RIP Harry Dean Stanton, 91...

Reply Fri 15 Sep, 2017 05:12 pm
Harry Dean Stanton, the gaunt, hollow-eyed, scene-stealing character actor who broke out of obscurity
in his late 50s in two starring movie roles and capped his career with an acclaimed characterization
as a corrupt polygamist on the HBO series “Big Love,” died on Friday in Los Angeles. He was 91.

His death, at Cedars-Sinai Medical Center, was confirmed by his agent, John S. Kelly.

Mr. Stanton spent two decades typecast in Hollywood as cowboys and villains before his unusual talents
began to attract notice on the strength of his performances in the movies “Straight Time” (1978);
“Alien,” “Wise Blood” and “The Rose” (all 1979); and “Escape From New York” (1981).

In those roles — as a former criminal bored in the law-abiding world, a 22nd-century space traveler, a street
preacher pretending to be blind, a devastatingly cruel country-music star and a crazed demolitions expert —
his look and his down-home voice were the same, but his characters were distinct and memorable.


Vincent Canby wrote in The New York Times in 1978 that Mr. Stanton’s “mysterious gift” was “to be able
to make everything he does seem immediately authentic.” The critic Roger Ebert once wrote that Mr. Stanton was one
of two character actors (the other was M. Emmet Walsh) whose presence in a movie guaranteed that it could not be
“altogether bad.”
Reply Fri 15 Sep, 2017 05:14 pm
He was a great actor, which didn't get much recognition, because he was not a "leading man." I always enjoyed his work.
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Reply Fri 15 Sep, 2017 05:20 pm
Pretty in Pink

And, in contrast, Repo Man
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Reply Fri 15 Sep, 2017 05:22 pm
I can't believe this guy was 91.
What a prolific character actor and reputed crazy party boy in the 70s!

Rest well, HDS.
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Reply Fri 15 Sep, 2017 05:24 pm
Repo Man . . . I was trying to think of the name of that movie, and was having a senior moment. That was a great movie, and Stanton did a first class job.
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Reply Fri 15 Sep, 2017 05:34 pm
People who don't watch many sit coms may have missed him in this role
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Reply Fri 15 Sep, 2017 06:45 pm

A little bit about HDS.


He was widely loved around Hollywood, a drinker and smoker and straight talker with a million stories who palled around with Jack Nicholson and Kris Kristofferson among others and was a hero to such younger stars and brothers-in-partying as Rob Lowe and Emilio Estevez. "I don't act like their father, I act like their friend," he once told New York magazine.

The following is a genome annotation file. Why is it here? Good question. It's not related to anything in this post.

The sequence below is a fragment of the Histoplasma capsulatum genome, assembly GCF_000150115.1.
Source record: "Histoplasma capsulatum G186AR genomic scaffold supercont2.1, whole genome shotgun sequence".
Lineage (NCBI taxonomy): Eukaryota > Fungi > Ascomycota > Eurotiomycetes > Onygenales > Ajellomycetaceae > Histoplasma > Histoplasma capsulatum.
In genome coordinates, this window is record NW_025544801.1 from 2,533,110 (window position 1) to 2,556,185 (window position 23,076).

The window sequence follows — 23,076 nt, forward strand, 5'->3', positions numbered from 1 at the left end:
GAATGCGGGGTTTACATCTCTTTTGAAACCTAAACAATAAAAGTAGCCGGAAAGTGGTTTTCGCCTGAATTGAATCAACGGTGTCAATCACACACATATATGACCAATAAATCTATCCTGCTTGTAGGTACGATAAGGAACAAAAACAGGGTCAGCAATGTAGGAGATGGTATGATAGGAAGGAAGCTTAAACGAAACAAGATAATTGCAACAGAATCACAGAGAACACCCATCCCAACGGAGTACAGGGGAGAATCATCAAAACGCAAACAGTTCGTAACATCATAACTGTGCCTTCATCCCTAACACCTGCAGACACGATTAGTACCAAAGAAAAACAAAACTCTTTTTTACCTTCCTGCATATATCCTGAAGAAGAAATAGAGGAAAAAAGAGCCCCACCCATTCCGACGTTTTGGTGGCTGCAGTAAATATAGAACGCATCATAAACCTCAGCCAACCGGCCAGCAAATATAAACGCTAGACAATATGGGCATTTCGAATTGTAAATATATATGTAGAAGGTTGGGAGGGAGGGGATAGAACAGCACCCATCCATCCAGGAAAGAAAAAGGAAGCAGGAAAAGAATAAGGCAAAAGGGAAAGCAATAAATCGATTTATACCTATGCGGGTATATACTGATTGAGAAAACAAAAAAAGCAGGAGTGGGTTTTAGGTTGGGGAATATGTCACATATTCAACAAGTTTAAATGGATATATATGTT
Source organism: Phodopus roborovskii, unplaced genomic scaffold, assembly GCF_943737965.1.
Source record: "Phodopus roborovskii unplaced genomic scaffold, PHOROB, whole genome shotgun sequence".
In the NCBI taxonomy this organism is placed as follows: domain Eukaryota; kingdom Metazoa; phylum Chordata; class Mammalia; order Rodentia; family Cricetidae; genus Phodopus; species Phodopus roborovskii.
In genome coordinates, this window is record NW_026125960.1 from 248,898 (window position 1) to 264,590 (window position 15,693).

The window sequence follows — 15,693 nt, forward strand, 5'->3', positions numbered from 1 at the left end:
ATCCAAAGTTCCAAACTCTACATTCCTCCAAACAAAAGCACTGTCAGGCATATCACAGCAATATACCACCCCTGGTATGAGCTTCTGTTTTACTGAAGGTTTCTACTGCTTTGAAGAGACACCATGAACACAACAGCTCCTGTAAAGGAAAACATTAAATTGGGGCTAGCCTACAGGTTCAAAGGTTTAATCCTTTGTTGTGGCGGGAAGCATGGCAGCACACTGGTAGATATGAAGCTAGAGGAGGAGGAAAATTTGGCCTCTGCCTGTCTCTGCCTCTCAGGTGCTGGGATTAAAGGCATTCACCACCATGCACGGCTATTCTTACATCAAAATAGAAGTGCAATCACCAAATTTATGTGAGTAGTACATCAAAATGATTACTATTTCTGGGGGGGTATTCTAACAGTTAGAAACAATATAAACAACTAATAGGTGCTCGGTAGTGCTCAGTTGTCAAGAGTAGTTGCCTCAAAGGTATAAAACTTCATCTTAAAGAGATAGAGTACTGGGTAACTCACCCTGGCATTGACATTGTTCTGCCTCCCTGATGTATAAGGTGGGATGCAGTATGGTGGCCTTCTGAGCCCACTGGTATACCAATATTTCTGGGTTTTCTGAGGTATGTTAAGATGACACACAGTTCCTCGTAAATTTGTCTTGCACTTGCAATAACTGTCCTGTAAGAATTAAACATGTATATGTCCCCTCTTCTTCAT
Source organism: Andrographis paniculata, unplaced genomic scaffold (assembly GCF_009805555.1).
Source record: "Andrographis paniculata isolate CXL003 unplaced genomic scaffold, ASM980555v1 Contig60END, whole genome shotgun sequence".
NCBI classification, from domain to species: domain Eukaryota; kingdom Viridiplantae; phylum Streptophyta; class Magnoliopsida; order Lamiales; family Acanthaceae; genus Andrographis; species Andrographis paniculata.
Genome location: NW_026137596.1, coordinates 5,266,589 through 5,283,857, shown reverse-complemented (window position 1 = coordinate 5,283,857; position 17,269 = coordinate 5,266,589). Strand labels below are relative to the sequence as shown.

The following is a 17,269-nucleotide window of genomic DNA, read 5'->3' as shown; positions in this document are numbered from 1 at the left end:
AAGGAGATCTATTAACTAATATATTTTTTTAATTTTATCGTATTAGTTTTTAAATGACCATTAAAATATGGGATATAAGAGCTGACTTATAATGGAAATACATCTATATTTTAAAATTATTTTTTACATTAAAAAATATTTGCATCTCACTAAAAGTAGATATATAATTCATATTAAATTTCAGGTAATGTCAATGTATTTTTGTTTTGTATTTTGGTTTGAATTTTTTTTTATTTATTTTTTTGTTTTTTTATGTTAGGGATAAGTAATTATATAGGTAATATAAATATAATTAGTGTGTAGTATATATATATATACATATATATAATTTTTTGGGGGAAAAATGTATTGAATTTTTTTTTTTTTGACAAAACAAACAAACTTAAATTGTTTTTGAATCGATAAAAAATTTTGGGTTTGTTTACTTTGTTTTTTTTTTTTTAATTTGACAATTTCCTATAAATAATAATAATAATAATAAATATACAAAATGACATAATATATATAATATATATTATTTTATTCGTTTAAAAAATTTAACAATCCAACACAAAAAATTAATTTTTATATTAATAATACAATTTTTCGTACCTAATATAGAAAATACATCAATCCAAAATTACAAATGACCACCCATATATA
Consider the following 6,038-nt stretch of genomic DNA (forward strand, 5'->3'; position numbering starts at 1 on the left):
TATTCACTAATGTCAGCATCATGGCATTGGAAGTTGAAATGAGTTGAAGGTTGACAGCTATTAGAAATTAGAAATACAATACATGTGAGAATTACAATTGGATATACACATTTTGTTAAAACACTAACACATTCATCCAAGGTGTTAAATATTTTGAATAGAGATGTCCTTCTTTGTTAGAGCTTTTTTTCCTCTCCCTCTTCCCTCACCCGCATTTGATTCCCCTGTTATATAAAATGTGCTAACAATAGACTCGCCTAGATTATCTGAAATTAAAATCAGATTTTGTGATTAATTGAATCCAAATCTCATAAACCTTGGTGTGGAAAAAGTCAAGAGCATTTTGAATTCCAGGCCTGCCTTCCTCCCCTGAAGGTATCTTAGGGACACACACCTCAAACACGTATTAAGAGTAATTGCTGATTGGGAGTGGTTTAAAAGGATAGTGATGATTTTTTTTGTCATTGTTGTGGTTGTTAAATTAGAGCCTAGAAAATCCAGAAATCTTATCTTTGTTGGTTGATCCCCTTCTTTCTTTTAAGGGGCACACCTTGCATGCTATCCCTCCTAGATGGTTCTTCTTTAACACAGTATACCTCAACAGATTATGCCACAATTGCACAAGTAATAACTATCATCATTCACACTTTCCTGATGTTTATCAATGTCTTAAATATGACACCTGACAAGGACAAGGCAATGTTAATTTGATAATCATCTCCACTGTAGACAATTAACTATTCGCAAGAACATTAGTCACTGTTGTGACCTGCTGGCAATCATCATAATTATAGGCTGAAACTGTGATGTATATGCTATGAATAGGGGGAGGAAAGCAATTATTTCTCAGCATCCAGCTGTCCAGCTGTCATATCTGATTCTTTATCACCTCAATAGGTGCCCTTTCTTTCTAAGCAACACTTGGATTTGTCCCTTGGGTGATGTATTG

Nicholson so liked Stanton's name that he would find a way to work his initials, HDS, into a camera shot.

Almost always cast as a crook, a codger, an eccentric or a loser, he appeared in more than 200 movies and TV shows in a career dating to the mid-1950s. A cult-favorite since the '70s with roles in "Cockfighter," ''Two-Lane Blacktop" and "Cisco Pike," his more famous credits ranged from the Oscar-winning epic "The Godfather Part II" to the sci-fi classic "Alien" to the teen flick "Pretty in Pink," in which he played Molly Ringwald's father. He also guest starred on such TV shows as "Laverne & Shirley," ''Adam-12" and "Gunsmoke." He had a cameo on "Two and a Half Men," which featured "Pretty in Pink" star Jon Cryer, and appeared in such movies as "The Avengers" and "The Last Stand."

Fitting for a character actor, he only became famous in late middle age. In Wim Wenders' 1984 rural drama "Paris, Texas," he earned acclaim for his subtle and affecting portrayal of a man so deeply haunted by something in his past that he abandons his young son and society to wander silently in the desert.

Wiry and sad, Stanton's near-wordless performance is laced with moments of humor and poignancy. His heartbreakingly stoic delivery of a monologue of repentance to his wife, played by Nastassja Kinski, through a one-way mirror has become the defining moment in his career.
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Reply Fri 15 Sep, 2017 09:43 pm
@Region Philbis,
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Reply Sat 16 Sep, 2017 12:08 pm
And voice acting, notably for the Care Bears.

Reply Sun 17 Sep, 2017 09:45 am
What an incredibly varied career.

I read that Roger Ebert said that a film with either Stanton or M. Emmet Walsh could not be all bad.
Reply Sun 17 Sep, 2017 10:57 am
I saw that particular film more times than I would care to mention, the only thing I remember about it though was Harry Dean Stanton's name screaming out in the end credits.
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